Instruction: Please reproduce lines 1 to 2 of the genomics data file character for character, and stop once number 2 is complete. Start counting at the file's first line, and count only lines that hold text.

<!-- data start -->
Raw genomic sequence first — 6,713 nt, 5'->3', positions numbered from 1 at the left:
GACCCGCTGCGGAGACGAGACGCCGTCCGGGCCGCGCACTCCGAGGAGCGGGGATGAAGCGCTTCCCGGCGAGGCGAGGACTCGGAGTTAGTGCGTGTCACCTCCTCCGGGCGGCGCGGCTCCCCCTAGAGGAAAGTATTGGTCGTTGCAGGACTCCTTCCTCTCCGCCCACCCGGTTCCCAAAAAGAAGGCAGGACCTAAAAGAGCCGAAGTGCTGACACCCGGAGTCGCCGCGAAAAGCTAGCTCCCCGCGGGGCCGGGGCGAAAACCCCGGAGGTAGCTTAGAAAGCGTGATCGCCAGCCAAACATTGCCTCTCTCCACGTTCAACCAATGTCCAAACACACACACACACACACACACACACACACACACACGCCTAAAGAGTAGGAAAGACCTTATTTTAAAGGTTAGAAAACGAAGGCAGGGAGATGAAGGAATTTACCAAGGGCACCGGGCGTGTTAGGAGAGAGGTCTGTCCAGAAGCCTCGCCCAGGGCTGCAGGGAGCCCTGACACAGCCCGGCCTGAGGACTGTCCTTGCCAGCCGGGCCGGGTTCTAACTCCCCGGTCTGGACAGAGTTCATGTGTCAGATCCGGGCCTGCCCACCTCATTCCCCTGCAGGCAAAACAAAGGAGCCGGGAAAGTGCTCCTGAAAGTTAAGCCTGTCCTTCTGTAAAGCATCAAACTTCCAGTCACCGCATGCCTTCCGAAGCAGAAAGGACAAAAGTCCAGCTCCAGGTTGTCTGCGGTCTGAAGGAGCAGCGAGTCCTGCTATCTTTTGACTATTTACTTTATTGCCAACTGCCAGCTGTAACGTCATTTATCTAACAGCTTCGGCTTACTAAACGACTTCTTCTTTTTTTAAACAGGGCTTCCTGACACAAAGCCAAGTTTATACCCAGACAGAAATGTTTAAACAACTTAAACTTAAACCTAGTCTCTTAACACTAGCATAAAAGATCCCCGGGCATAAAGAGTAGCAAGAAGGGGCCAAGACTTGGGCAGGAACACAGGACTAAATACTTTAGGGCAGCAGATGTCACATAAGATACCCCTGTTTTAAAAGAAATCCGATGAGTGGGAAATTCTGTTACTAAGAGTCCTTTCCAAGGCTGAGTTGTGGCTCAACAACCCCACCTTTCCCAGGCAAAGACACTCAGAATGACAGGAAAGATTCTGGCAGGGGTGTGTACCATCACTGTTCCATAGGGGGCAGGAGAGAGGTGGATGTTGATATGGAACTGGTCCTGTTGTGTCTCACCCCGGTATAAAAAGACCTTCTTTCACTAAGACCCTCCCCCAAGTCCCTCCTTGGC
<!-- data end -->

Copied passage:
Raw genomic sequence first — 6,713 nt, 5'->3', positions numbered from 1 at the left:
GACCCGCTGCGGAGACGAGACGCCGTCCGGGCCGCGCACTCCGAGGAGCGGGGATGAAGCGCTTCCCGGCGAGGCGAGGACTCGGAGTTAGTGCGTGTCACCTCCTCCGGGCGGCGCGGCTCCCCCTAGAGGAAAGTATTGGTCGTTGCAGGACTCCTTCCTCTCCGCCCACCCGGTTCCCAAAAAGAAGGCAGGACCTAAAAGAGCCGAAGTGCTGACACCCGGAGTCGCCGCGAAAAGCTAGCTCCCCGCGGGGCCGGGGCGAAAACCCCGGAGGTAGCTTAGAAAGCGTGATCGCCAGCCAAACATTGCCTCTCTCCACGTTCAACCAATGTCCAAACACACACACACACACACACACACACACACACACACGCCTAAAGAGTAGGAAAGACCTTATTTTAAAGGTTAGAAAACGAAGGCAGGGAGATGAAGGAATTTACCAAGGGCACCGGGCGTGTTAGGAGAGAGGTCTGTCCAGAAGCCTCGCCCAGGGCTGCAGGGAGCCCTGACACAGCCCGGCCTGAGGACTGTCCTTGCCAGCCGGGCCGGGTTCTAACTCCCCGGTCTGGACAGAGTTCATGTGTCAGATCCGGGCCTGCCCACCTCATTCCCCTGCAGGCAAAACAAAGGAGCCGGGAAAGTGCTCCTGAAAGTTAAGCCTGTCCTTCTGTAAAGCATCAAACTTCCAGTCACCGCATGCCTTCCGAAGCAGAAAGGACAAAAGTCCAGCTCCAGGTTGTCTGCGGTCTGAAGGAGCAGCGAGTCCTGCTATCTTTTGACTATTTACTTTATTGCCAACTGCCAGCTGTAACGTCATTTATCTAACAGCTTCGGCTTACTAAACGACTTCTTCTTTTTTTAAACAGGGCTTCCTGACACAAAGCCAAGTTTATACCCAGACAGAAATGTTTAAACAACTTAAACTTAAACCTAGTCTCTTAACACTAGCATAAAAGATCCCCGGGCATAAAGAGTAGCAAGAAGGGGCCAAGACTTGGGCAGGAACACAGGACTAAATACTTTAGGGCAGCAGATGTCACATAAGATACCCCTGTTTTAAAAGAAATCCGATGAGTGGGAAATTCTGTTACTAAGAGTCCTTTCCAAGGCTGAGTTGTGGCTCAACAACCCCACCTTTCCCAGGCAAAGACACTCAGAATGACAGGAAAGATTCTGGCAGGGGTGTGTACCATCACTGTTCCATAGGGGGCAGGAGAGAGGTGGATGTTGATATGGAACTGGTCCTGTTGTGTCTCACCCCGGTATAAAAAGACCTTCTTTCACTAAGACCCTCCCCCAAGTCCCTCCTTGGC